Missy Elliott, Cyndi Lauper, Sheryl Crow, Kate Bush, White Stripes drummer Meg White, and New Order keyboardist Gillian Gilbert are among the 2023 Rock & Roll Hall of Fame nominees, the most women ever nominated in a single year.
Yet even in the very unlikely event that all of them are chosen in May, women will still constitute barely 8 percent of inductees in a place that claims to honor “the people who shaped the history of rock ’n’ roll.”
Women rock. They always have. But nearly four decades after the rock hall was established, it remains overwhelmingly a men’s club.
“If so few women are being inducted into the rock hall, then the nominating committee is broken,” musician Courtney Love wrote in a recent essay for the Guardian. “If so few Black artists, so few women of color, are being inducted, then the voting process needs to be overhauled.”
Love is right. And while some will dismiss her as bitter because her band Hole hasn’t even been nominated, consider some of the women still left standing outside the hall’s doors:
Roberta Flack. Yoko Ono. Grace Jones. Mariah Carey. Chaka Khan. Dionne Warwick. Mary J. Blige. Diana Ross (as a solo performer). Erykah Badu. Celia Cruz. Barbra Streisand. Patti LaBelle. Emmylou Harris. Björk. Valerie Simpson, who with her late husband Nick Ashford, wrote and produced some of the greatest pop songs ever recorded, including “Ain’t No Mountain High Enough” and “You’re All I Need to Get By.”
It’s tempting to chime in here that most of these women aren’t rock artists. Last year, New York Magazine interviewed two unnamed rock hall voters about the 2022 nominees. They often sneered at artists who did not fit their cloistered notions of rock ’n’ roll. “Hip-hop is great, but hip-hop is not rock ’n’ roll,” Voter No. 1 said. Nominating Pat Benatar, inducted last year, was “ridiculous,” said Voter No. 2. Voter No. 1 didn’t vote for Warwick because “there’s nothing rock ’n’ roll about” her. Also, she “didn’t even write her own lyrics.”
Neither did Elvis Presley. But that didn’t keep him from becoming an inaugural inductee.
I have always believed that choosing “rock ’n’ roll” instead of the more inclusive “pop music” for the hall became akin to a velvet rope or bouncer at the door. It was intended to be exclusionary. Rock ’n’ roll was created by Black people, with Black women like Sister Rosetta Tharpe and Big Mama Thornton an integral part of its origin story. But when rock ’n’ roll was rebranded as rock, it became music primarily associated with white men — who also became the genre’s self-appointed gatekeepers.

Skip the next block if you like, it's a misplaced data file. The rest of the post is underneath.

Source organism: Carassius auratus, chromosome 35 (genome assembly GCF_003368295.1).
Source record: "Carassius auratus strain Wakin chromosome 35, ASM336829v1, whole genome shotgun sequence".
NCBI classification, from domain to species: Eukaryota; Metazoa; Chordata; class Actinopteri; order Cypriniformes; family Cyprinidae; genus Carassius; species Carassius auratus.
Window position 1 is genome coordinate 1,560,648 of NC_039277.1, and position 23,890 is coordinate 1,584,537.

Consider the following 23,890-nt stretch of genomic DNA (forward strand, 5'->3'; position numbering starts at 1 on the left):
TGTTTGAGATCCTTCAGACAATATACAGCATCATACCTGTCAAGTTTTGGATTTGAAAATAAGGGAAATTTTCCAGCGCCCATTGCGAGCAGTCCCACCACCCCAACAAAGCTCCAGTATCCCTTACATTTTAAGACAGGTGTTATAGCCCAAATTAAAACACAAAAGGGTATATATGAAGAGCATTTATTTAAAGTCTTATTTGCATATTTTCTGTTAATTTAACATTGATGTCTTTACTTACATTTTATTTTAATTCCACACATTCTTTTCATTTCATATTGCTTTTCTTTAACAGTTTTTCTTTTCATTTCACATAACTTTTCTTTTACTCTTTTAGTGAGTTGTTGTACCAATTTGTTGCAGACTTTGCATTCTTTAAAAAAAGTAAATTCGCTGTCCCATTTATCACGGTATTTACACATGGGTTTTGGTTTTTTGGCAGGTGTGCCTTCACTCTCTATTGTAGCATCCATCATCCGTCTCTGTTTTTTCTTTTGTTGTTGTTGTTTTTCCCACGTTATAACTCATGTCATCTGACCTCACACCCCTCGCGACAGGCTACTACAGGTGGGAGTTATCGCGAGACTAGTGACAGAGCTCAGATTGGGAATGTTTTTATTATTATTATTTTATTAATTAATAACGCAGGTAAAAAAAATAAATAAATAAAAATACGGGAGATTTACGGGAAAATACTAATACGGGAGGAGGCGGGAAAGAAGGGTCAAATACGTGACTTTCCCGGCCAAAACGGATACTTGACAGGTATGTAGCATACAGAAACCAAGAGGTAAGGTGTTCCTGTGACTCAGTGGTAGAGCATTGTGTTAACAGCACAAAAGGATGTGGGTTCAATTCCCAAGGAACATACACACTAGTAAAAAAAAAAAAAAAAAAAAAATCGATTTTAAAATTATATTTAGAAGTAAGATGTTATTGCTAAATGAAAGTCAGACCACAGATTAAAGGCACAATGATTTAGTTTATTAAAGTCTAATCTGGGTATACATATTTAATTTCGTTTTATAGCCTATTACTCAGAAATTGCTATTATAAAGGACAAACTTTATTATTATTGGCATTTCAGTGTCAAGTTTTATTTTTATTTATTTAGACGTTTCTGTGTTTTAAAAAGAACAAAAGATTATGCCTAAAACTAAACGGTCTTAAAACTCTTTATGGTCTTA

In 1986, the hall’s inaugural class featured 16 inductees in categories ranging from performers to early influences — all men. Not a single woman was deemed worthy of walking with them through the hall’s then-virtual doors.
A year later, Aretha Franklin became the first woman inducted; in 1988, she was joined by the Supremes. Yet women were most likely to be inducted as “early influences,” defined as those “whose music and performance style have directly influenced and helped inspire and evolve rock ’n’ roll and music that has impacted youth culture.” That’s how pioneers like Tharpe, Mahalia Jackson, Bessie Smith, and Billie Holiday were eventually recognized.
It’s been more difficult for women to be honored as performers. During the hall’s first decade, few women, either as solo artists or part of a group, were enshrined. Many times only one woman per year was admitted, and seven times, including as recently as 2016, not a single woman was inducted.
Of course, women are regularly nominated — this is Kate Bush’s fourth time on the ballot. But it’s also reminiscent of NFL owners interviewing Black candidates for head coaching jobs already promised to white men. It’s a phony invitation to a party they won’t be allowed to attend.
In their 2021 acceptance speeches, members of the Go-Gos promoted “the inclusion of more women” into the rock hall. That’s been a constant theme for other honorees — both women and men — tired of yet another institution that talks about diversity and inclusion but looks and operates more like a lunchroom clique.
After nearly 40 years, either its board members and voters will listen and open its doors wider, or they’ll continue to enable the rock hall’s skid toward irrelevance and obsolescence.
Correction: An earlier version of this column misspelled Cyndi Lauper’s name.
Renée Graham is a Globe columnist. She can be reached at email@example.com. Follow her on Twitter @reneeygraham.